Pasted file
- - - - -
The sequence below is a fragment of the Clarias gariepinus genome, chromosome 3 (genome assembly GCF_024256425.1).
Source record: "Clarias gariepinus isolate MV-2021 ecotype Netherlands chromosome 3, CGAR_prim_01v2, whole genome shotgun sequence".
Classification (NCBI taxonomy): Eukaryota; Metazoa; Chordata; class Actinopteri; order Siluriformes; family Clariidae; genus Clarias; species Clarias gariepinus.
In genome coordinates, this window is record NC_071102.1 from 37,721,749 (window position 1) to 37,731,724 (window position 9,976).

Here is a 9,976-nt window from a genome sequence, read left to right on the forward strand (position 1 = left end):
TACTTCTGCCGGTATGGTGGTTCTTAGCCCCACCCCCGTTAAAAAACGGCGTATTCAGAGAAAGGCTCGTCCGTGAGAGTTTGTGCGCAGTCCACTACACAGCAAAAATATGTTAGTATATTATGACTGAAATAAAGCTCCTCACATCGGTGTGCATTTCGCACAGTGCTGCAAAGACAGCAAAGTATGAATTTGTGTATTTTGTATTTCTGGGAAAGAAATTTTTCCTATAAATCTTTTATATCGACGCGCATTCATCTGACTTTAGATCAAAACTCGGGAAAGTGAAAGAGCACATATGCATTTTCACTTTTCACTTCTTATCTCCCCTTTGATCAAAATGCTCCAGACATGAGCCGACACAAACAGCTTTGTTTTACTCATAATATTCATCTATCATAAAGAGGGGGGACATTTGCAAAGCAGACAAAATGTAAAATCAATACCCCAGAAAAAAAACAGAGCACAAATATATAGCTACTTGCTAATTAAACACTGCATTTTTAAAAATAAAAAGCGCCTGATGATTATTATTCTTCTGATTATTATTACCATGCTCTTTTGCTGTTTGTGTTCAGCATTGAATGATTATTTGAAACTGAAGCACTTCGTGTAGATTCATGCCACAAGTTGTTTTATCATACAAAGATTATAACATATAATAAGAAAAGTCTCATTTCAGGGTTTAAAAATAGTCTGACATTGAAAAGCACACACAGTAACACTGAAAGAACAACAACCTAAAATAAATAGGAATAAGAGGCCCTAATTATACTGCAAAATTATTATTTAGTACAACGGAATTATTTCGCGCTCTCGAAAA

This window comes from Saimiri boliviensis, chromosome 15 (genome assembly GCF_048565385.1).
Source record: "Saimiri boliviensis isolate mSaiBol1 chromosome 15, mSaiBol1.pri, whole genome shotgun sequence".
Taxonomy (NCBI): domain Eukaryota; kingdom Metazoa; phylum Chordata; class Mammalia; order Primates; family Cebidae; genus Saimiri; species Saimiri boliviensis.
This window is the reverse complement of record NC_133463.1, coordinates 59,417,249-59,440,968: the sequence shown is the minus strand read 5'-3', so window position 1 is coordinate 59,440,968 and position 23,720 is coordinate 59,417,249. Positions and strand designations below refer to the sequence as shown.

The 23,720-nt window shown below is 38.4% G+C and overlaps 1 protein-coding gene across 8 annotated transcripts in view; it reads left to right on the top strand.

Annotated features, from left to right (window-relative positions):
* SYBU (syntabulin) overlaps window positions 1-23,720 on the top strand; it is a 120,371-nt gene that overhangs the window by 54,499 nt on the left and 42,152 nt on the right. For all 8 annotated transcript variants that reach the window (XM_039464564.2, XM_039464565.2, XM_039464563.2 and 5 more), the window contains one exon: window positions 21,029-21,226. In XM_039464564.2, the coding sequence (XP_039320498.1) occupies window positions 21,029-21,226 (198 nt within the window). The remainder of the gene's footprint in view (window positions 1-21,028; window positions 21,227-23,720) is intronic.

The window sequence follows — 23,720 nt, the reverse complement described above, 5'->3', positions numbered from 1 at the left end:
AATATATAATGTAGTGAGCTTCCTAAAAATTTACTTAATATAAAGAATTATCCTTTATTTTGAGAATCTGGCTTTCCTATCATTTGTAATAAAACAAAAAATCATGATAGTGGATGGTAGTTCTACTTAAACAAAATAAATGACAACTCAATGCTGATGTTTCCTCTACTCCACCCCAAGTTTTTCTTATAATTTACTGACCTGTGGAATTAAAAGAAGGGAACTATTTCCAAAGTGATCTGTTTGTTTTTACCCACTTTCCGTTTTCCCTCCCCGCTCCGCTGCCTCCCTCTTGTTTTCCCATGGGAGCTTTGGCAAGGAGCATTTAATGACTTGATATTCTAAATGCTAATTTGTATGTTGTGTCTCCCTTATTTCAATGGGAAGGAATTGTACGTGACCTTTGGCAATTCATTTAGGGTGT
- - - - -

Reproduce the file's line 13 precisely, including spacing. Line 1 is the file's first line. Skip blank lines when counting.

* SYBU (syntabulin) overlaps window positions 1-23,720 on the top strand; it is a 120,371-nt gene that overhangs the window by 54,499 nt on the left and 42,152 nt on the right. For all 8 annotated transcript variants that reach the window (XM_039464564.2, XM_039464565.2, XM_039464563.2 and 5 more), the window contains one exon: window positions 21,029-21,226. In XM_039464564.2, the coding sequence (XP_039320498.1) occupies window positions 21,029-21,226 (198 nt within the window). The remainder of the gene's footprint in view (window positions 1-21,028; window positions 21,227-23,720) is intronic.